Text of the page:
This past week I had the pleasure of being an invited presenter at Limmud Germany, which took place about 1 hour East of Berlin at a former East Germany workers retreat. Being one of 500 German Jews in attendance, (the rest actually live in Germany; I just carry the passport) was an amazing and eye opening experience, and since the end of the conference, I have not been able to get the song ‘Am Israel Chai’(The Jewish people live) out of my head, and I have always hated this song.
For most Jews in Israel or North America, Germany represents death and the end of possibility. But after being here for just over a week, what I see is life and potential. The Berlin Jewish communty, for example, which recently had less than 3,000 Jewish residents, now has more than 12,000 and they have come from all over the world: Russia, Israel, France, Netherlands, U.K., U.S.A., and more. These “chalutzim” (pioneers) are reshaping what was once the center of Askenazi Jewish thought. In the style of great German Jewish thinkers like Buber, Fromm, Rashi, Hirsch and Marx, they are debating what it means to be Jewish, to be ethical human beings and to be German.
For those of us in the Jewish environmental community, this is of particular interests as the Germans are the ‘greenest’ and most environmental conscious people in the world. A new initiative of the German Jewish community entitled ‘Jews Go Green’ is currenly in development, and I look forward to Germany once again becoming the frontline in modern Jewish thought.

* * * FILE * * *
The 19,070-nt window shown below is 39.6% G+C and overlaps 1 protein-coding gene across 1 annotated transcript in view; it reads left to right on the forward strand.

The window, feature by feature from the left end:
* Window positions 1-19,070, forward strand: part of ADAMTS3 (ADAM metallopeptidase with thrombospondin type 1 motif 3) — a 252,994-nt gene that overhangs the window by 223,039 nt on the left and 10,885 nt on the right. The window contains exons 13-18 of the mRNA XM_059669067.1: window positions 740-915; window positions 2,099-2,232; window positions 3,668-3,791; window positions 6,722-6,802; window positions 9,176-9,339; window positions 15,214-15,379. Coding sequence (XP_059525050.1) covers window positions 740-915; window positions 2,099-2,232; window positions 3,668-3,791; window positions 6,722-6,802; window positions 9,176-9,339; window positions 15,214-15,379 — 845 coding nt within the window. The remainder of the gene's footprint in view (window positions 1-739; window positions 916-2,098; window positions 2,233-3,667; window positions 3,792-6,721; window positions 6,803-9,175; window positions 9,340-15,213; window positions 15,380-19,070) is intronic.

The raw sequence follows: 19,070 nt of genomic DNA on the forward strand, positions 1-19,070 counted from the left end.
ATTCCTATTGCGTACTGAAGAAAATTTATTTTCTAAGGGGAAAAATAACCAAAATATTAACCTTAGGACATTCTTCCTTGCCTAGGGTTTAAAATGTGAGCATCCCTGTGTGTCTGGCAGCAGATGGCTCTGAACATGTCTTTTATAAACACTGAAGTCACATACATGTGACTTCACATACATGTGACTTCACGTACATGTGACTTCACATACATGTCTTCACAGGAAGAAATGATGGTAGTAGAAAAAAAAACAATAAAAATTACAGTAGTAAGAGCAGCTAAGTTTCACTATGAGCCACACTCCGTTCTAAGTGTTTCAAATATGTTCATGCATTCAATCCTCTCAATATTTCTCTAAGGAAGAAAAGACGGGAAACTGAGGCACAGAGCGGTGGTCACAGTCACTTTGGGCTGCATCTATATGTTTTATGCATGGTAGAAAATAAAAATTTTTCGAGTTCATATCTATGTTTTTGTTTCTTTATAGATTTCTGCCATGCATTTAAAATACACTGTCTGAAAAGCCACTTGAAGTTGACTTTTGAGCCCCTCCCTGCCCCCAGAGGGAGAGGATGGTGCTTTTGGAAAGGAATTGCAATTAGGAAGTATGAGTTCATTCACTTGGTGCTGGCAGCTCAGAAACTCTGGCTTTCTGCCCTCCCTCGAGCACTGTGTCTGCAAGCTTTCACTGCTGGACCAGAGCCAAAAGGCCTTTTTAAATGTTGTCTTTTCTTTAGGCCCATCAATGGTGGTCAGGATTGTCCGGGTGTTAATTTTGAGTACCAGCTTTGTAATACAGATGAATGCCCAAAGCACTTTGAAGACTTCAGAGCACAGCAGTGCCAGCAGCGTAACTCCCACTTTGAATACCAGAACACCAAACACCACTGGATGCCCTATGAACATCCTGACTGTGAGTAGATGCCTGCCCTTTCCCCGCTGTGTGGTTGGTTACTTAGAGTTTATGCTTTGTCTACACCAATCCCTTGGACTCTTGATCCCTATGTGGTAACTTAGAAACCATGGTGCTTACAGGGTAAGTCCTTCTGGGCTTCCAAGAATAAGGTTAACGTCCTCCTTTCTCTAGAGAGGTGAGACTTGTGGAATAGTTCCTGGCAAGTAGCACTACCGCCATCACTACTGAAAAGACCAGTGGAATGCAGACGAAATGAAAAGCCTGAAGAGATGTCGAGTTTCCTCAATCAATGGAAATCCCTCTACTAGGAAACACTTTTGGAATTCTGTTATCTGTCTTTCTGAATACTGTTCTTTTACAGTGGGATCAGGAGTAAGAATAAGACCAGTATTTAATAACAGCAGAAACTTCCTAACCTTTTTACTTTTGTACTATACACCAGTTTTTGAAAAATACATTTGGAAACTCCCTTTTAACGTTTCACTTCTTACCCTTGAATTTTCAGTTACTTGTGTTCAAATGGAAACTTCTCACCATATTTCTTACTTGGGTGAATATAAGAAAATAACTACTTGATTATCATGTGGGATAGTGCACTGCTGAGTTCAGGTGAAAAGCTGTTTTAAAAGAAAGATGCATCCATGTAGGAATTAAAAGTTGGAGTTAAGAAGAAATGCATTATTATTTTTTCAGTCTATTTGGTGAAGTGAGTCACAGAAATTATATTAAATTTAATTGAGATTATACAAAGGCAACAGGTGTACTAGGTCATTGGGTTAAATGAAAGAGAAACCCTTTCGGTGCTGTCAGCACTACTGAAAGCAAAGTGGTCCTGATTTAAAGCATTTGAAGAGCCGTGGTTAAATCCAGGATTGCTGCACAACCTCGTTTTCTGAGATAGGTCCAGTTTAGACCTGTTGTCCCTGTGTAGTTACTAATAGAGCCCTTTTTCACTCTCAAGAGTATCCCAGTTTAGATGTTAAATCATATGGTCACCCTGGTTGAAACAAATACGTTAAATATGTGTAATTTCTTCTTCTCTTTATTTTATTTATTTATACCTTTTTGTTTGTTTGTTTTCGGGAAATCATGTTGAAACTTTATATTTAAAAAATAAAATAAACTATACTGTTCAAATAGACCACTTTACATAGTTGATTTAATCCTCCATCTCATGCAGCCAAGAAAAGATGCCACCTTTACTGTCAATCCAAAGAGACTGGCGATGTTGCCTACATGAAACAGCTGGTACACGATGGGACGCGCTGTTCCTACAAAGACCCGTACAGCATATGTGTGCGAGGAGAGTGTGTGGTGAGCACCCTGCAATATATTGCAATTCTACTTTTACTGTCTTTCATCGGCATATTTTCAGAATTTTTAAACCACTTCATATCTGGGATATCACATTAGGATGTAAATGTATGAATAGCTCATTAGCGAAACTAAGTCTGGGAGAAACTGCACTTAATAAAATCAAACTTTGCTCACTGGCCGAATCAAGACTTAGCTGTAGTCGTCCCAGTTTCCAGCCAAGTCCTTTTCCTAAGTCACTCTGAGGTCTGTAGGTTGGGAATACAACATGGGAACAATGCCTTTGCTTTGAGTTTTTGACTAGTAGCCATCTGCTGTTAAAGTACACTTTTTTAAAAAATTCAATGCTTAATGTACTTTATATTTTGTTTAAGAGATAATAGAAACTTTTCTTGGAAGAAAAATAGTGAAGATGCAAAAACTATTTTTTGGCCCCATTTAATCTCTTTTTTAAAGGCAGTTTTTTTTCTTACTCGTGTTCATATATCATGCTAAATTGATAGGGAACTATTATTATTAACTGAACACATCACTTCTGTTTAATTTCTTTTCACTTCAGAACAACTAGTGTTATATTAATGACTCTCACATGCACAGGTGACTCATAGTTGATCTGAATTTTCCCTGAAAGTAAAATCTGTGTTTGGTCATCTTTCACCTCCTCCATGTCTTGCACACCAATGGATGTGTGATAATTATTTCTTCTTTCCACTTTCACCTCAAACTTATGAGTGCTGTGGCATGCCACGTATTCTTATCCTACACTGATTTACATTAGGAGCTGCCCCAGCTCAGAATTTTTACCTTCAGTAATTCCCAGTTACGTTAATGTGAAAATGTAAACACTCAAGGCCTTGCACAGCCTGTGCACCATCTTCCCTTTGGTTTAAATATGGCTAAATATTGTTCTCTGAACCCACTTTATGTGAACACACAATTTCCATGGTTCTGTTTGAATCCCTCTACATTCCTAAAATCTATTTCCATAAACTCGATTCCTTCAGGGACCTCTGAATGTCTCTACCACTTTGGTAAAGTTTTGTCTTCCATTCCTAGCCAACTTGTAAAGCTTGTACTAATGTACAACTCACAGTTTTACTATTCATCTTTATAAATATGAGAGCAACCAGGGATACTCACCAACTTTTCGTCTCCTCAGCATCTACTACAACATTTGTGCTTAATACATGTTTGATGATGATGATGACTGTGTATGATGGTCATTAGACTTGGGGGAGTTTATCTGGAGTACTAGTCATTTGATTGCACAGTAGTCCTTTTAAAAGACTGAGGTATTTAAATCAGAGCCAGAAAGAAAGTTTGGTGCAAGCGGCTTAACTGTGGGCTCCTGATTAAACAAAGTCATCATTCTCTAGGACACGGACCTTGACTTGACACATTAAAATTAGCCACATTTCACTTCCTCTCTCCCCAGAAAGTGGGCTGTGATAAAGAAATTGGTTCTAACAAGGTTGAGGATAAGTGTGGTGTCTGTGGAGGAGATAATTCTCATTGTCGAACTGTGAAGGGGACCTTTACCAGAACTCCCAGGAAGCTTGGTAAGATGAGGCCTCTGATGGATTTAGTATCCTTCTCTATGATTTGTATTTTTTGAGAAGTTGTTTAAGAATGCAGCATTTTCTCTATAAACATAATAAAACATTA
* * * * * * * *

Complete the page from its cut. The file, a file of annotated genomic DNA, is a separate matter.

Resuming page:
My trip has been an interesting combination of experiencing Jewish life in Germany and viewing Jewish death, but the latter has been hard to focus on with the former such a pleasant surprise. I am writing currently from Wittlich, near Trier/Luxembourg, the town from which my grandfather was forced to flee in 1937. While no Jews remain in this small city, the community has gone above and beyond, restoring the synagogue and cemetary, building a Jewish museum, reaching out to each and every survivor and their families.
I came to my grandfathers birth place expecting to spend my time in mourning, instead I have been overjoyed by the response of the local community, their dedication to the memory of those lost and their desire to share the motto ‘Never again!’ Our local hosts were delighted by my interests in attending Shavuot services, so together we had the pleasure of joining the commmunity of Trier, just 30 minutes away. While most of the community was old, there was a core group of excited young adults and even an overly excited child, the German Jewish story is clearly not over.
Back in Berlin, before coming to Wittlich, I was faced with a dilemma I never thought I would have to face in Germany. For Tikkun Leil Shavuot (Tuesday night/Shavuot eve), I had to choose between the local synagogue service & learning, and the group of secular Israelis and Germans staying up all night reading the Book of Ruth in a private home. An active synagogue and a living room Havurah (community) in the heart of Berlin, represents an amazing return and renewal. I chose the Havurah, and while we may not have uttered a single prayer or lit a candle, we sat up all night discussing what it means to be Jews. It was a truly Jewish experience!
I am delighted to report that the spirits of Buber, Rashi, Marx and my Gandfather Paul live! The intellectual curiosity that created the Jewish enlightenment, the reform and orthodox movements, Marxism, etc. survives and even thrives! For the first time in my life I am proud to be a German citizen. I look forward to watching this diverse community grow and can’t wait till once again we can start to follow the German Jewish lead, hopefully down an ecologically sustainable path.
Am Israel Chai! The Jewish People Live!!